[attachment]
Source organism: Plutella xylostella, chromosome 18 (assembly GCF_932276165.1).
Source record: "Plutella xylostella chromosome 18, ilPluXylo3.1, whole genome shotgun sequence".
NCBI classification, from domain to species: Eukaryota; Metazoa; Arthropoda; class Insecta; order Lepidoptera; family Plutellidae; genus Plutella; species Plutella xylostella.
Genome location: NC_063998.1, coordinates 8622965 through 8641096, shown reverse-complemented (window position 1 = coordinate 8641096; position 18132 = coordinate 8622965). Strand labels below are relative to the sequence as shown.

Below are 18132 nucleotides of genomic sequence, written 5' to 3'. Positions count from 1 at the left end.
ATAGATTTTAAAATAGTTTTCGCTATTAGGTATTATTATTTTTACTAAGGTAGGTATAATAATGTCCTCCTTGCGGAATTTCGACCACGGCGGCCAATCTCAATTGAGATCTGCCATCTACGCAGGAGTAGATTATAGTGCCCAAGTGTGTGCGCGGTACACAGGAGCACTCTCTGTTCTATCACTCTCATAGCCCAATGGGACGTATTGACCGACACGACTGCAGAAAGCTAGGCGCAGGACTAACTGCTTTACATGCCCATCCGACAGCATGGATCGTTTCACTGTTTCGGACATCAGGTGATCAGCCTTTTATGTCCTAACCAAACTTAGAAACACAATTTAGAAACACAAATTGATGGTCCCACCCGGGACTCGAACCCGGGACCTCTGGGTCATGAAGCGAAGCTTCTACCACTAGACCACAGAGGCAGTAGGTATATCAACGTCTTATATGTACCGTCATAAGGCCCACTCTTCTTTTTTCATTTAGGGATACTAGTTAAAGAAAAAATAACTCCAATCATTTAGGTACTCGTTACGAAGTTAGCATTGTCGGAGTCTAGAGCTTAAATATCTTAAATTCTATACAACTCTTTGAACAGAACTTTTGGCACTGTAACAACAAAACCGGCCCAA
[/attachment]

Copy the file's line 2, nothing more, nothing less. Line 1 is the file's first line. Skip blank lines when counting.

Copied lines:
Source record: "Plutella xylostella chromosome 18, ilPluXylo3.1, whole genome shotgun sequence".